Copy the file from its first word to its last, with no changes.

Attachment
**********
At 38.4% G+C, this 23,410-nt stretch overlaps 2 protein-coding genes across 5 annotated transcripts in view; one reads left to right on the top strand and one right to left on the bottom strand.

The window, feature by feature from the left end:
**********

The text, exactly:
At 38.4% G+C, this 23,410-nt stretch overlaps 2 protein-coding genes across 5 annotated transcripts in view; one reads left to right on the top strand and one right to left on the bottom strand.

The window, feature by feature from the left end: